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POLITICS: S. Ossetia and Abkhazia Seek Voice in Security Council

Haider Rizvi

UNITED NATIONS, Aug 28 2008 (IPS) - Russia wants the U.N. Security Council to allow the leadership of South Ossetia and Abkhazia to take part in ongoing international talks over the future of their territories.

The two secessionist states are considered by Moscow as independent nations, but in the eyes of the United States and its Western allies remain an integral part of Georgia.

“This meeting can’t be fully valid without the representation of South Ossetia and Abkhazia,” said the Russian ambassador to the U.N., Vitaly Churkin, while addressing a Security Council meeting Thursday. The public meeting of the Council was called by its president at the request of Georgia.

In his speech, Churkin defended his country’s decision to recognise South Ossetia and Abkhazia as independent states and reiterated that Moscow was forced to do so as a result of Georgia’s breach of the six-point agreement to put an end to the armed conflict. The ceasefire agreement was brokered by France on Aug. 12.

Diplomats from the United States and the European Union deplored Russia for its move to recognise South Ossetia and Abkhazia and charged that Moscow’s act was in violation of the U.N. Charter and international law. They also reaffirmed their support for Georgia’s claim that both the regions were an integral part of its territory.

However, Russia seemed somewhat successful in having its point of view endorsed by some of the non-permanent members of the Council from the developing world. Indonesia and South Africa, for example, agreed with the Russian position on the failure of Georgia to abide by the Aug. 12 agreement.


“This agreement presented a good basis,” said South African Ambassador Dumisani Kumalo, who thinks the situation has become “complicated” because all the parties involved in the conflict did not accept it fully. Kumalo also supported the Russian demand for the inclusion of the South Ossetia and Abkhazia leadership in the talks.

Indonesia, another major developing country in the Council, expressed its frustration over the deadlock in diplomatic talks over the Georgian conflict and said it still “welcomes” the six-point agreement between the parties.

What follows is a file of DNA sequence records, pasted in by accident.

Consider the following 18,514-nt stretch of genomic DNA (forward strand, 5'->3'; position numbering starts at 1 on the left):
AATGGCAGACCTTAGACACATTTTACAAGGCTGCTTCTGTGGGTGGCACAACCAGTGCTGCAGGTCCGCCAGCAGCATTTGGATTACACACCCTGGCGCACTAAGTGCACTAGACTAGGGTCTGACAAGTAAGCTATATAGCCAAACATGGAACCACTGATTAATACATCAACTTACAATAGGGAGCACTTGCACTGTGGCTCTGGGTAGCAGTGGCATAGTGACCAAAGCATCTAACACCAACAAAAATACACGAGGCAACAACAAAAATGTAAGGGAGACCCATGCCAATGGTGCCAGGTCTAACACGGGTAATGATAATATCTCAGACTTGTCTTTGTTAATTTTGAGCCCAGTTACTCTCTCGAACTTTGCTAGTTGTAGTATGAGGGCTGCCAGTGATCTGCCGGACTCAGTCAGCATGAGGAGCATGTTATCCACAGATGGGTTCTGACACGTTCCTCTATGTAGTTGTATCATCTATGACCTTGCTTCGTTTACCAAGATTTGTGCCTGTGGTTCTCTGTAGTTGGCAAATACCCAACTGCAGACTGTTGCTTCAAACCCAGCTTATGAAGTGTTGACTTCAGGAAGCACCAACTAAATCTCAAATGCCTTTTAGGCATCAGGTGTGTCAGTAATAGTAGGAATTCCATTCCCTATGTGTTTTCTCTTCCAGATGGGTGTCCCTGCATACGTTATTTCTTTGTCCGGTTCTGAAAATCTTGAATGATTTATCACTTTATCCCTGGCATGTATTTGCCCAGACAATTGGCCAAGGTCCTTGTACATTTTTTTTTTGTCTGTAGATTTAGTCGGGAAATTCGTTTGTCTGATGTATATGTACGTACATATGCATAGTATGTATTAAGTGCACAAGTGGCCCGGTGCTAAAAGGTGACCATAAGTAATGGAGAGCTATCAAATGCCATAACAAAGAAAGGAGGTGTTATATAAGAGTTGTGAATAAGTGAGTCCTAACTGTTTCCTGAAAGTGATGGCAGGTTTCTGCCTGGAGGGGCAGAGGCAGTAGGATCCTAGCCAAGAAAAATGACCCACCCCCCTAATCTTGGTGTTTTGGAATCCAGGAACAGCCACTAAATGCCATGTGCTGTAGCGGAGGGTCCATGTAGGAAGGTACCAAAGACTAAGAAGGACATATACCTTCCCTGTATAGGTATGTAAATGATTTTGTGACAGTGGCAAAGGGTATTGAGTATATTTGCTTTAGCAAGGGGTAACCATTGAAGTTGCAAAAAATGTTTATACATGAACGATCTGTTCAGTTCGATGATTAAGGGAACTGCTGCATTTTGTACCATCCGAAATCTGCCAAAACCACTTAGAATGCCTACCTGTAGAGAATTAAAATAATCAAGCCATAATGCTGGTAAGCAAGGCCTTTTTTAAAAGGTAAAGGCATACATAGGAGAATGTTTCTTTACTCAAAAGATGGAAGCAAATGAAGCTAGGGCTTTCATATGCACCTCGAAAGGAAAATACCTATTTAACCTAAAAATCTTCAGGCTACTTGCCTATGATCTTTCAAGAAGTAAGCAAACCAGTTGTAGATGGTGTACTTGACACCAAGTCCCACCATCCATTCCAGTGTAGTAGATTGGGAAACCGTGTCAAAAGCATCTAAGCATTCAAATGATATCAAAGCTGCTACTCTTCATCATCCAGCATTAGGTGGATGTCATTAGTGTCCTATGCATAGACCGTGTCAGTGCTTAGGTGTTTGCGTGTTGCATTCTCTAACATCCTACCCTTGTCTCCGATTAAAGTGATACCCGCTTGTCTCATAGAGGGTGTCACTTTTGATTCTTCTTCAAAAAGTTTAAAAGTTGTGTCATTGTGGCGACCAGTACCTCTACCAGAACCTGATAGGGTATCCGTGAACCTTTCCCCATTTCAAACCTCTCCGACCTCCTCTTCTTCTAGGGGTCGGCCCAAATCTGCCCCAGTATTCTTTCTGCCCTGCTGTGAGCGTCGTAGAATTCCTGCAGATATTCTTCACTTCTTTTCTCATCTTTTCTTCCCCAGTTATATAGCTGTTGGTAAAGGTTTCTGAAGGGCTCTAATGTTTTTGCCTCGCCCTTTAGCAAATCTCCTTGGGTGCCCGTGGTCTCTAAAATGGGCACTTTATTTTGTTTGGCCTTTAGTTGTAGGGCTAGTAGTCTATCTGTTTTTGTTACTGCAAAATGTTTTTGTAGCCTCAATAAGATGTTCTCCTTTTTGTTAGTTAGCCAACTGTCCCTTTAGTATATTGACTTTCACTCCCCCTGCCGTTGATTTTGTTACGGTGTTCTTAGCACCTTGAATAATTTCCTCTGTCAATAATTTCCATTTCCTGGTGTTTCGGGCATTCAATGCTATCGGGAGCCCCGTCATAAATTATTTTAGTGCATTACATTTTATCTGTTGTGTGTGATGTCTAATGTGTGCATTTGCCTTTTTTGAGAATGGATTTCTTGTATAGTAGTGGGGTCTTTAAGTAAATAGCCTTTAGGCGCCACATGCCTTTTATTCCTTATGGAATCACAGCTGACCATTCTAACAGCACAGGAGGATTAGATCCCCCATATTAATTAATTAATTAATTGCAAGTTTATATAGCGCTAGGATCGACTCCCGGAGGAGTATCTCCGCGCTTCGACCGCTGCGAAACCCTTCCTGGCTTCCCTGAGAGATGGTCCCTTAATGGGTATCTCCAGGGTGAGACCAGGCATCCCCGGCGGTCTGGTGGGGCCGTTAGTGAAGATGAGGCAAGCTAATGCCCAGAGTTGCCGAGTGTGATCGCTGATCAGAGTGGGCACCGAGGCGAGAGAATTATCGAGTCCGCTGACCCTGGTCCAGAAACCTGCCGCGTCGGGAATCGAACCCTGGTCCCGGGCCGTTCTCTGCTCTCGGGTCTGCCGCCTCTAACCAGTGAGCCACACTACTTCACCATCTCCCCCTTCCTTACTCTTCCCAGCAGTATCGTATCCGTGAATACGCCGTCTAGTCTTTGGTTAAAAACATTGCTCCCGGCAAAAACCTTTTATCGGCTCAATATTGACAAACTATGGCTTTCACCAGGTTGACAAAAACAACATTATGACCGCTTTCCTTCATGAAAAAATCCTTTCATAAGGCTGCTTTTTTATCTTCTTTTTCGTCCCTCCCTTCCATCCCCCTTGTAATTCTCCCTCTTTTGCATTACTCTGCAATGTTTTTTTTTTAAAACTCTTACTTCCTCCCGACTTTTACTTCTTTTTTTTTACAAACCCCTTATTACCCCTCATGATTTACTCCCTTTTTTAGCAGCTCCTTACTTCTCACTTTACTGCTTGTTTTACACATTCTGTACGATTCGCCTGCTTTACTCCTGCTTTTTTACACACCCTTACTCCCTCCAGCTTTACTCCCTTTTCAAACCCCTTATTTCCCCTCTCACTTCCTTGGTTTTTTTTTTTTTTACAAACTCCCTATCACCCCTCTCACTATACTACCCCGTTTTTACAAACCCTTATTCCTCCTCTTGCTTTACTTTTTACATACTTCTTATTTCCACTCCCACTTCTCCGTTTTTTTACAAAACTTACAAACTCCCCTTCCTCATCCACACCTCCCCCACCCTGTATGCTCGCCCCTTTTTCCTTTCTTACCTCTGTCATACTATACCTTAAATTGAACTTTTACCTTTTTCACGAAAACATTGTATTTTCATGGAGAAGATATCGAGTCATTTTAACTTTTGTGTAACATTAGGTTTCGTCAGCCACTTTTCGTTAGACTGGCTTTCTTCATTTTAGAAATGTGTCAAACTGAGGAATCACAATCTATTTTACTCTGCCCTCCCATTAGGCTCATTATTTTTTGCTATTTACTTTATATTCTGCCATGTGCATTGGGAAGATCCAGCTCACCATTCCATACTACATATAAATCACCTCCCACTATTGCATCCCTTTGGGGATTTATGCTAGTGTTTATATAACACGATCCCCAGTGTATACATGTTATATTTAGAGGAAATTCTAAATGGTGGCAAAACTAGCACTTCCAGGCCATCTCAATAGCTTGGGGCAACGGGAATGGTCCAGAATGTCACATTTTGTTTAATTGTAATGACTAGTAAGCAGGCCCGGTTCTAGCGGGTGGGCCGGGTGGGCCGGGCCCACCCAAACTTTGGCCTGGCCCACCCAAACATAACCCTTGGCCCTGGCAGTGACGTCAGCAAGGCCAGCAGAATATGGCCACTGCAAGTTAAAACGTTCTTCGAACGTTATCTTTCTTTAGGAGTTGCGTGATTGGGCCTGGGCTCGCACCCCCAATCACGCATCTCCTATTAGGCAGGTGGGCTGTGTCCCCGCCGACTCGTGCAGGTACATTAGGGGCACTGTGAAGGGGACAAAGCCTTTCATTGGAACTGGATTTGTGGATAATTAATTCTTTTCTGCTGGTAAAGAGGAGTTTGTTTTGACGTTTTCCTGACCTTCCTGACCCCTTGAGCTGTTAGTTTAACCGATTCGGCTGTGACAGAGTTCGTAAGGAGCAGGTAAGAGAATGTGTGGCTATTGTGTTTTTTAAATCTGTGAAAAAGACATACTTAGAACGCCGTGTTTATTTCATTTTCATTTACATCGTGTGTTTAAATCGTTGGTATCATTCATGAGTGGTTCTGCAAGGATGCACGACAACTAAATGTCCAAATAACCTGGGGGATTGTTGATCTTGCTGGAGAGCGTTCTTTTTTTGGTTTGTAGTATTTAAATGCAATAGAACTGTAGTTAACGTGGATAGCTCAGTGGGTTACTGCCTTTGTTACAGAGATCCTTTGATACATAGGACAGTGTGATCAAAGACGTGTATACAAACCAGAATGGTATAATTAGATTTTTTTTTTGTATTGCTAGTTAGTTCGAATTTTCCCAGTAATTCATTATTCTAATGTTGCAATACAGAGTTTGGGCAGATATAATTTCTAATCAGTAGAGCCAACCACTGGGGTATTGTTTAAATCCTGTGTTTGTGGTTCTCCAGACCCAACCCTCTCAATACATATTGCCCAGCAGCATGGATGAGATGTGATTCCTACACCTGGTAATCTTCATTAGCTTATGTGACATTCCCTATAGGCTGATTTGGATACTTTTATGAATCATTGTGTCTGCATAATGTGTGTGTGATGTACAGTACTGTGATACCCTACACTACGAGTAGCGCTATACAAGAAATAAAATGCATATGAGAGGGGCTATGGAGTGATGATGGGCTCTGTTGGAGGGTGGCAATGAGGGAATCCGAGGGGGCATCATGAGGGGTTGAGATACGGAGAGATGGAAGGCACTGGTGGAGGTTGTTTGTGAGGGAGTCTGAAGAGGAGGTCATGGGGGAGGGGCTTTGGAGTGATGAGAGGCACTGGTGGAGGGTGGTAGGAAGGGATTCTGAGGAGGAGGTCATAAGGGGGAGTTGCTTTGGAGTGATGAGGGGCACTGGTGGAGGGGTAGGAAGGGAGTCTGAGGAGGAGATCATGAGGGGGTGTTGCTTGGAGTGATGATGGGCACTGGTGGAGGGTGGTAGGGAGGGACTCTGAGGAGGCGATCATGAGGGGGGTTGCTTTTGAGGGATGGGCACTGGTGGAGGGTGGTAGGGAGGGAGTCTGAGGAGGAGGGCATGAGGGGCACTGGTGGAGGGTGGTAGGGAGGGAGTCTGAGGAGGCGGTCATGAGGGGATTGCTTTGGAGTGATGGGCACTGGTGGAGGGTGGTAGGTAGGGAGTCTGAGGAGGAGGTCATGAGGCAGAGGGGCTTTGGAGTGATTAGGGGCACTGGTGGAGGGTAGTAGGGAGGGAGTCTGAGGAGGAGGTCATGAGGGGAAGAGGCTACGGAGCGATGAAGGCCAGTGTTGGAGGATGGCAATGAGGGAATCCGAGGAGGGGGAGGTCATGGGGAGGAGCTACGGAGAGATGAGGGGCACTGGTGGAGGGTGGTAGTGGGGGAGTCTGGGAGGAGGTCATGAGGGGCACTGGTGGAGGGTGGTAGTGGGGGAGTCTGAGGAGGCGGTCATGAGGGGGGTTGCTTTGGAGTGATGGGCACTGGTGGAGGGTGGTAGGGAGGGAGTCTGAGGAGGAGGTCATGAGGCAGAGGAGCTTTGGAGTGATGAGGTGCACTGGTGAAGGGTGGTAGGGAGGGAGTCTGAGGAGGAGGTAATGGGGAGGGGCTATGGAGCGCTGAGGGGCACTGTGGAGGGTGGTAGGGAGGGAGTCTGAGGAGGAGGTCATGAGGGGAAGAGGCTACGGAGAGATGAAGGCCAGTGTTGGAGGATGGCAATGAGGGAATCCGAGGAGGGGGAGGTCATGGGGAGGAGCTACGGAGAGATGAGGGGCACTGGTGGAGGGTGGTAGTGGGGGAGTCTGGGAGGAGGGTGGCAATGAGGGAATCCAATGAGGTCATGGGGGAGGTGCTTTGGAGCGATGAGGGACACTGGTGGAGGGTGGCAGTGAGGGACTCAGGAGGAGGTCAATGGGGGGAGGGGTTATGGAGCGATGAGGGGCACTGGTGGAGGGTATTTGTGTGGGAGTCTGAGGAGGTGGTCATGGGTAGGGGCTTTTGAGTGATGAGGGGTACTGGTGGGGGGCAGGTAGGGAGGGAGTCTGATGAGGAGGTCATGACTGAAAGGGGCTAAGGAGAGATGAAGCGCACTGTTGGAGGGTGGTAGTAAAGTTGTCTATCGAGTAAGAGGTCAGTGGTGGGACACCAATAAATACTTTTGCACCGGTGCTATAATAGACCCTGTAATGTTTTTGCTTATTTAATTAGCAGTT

The six-point agreement signed by the Russians and Georgians calls for the withdrawal of the Georgian forces to their permanent bases and the Russian military to “the line prior to the beginning of hostilities,” meaning South Ossetia and Abkhazia.

In accordance with the agreement, the Russians have pulled out their troops from Georgia – but not from the separatist regions. Russia says it wants the world community to open a discussion of larger security and stability arrangements in the two regions.

But Georgia and its powerful Western allies insist that Russian forces leave all the disputed territories, a condition Moscow seems unwilling to accept.

After the disintegration of the Soviet Union in 1991, Ossetia and Abkhazia had become part of Georgia, although it was widely reported at the time that people in the two regions aspired to have their own sovereign states. The former Soviet constitution allowed the states to secede.

The Russians created their peacekeeping forces in the two regions in 1992 and 1994, following the Georgian military’s incursions in 1992 under the slogan, “Georgia for Georgians.”

Moscow justifies its decision to recognise the independence of South Ossetia and Abkhazia by citing the U.N. Charter, the Helsinki Final Act, and other fundamental international instruments that recognise nations’ right to self-determination.

Russian President Dmitry Medvedev said Tuesday he had tried to preserve Georgian unity for 17 years, but was forced to change course after the Georgian government carried out a massive military crackdown in South Ossetia early this month.

The Aug. 8 army action resulted in hundreds of deaths as well as the displacement of hundreds of thousands of people.

When asked for his response to the Russians’ call to include the South Ossetian and Abkhazian leadership in the U.N.-led talks, the U.S. deputy representative to the U.N., Alejandro Wolff, told IPS: “We see no basis for inviting them and rewarding them.”

According to some unconfirmed reports, the Ossetian and Abkhazian leaders are eager to take part in the Security Council talks, but have failed to obtain visas from the U.S. embassy in Moscow.

Surprisingly, China, a giant power in the developing world that holds veto power in the Council, did not take part in the debate.

When asked to comment by a journalist, the Russian ambassador said: “We have no complaint about our colleagues [from China].”

Churkin told the Security Council that Moscow was fully prepared to start negotiations with the leaders of South Ossetia and Abkhazia to sign a bilateral agreement on friendship and cooperation. The representatives of the two regions have already welcomed Moscow’s move to recognise their territories as independent countries.

Churkin said many members of the Council were supportive of the six-point agreement and that he felt optimistic about the outcome of the ongoing international talks. “There’s discussion about the U.N. observers [in the regions],” he said. “But we will have some more discussions.”

However, conversations with Western diplomats suggested there was no imminent resolution to the dispute over the Georgian situation. “No, there is no hope of any breakthrough soon,” a French diplomat told IPS before stepping into the Security Council chamber to take part in the debate.

 
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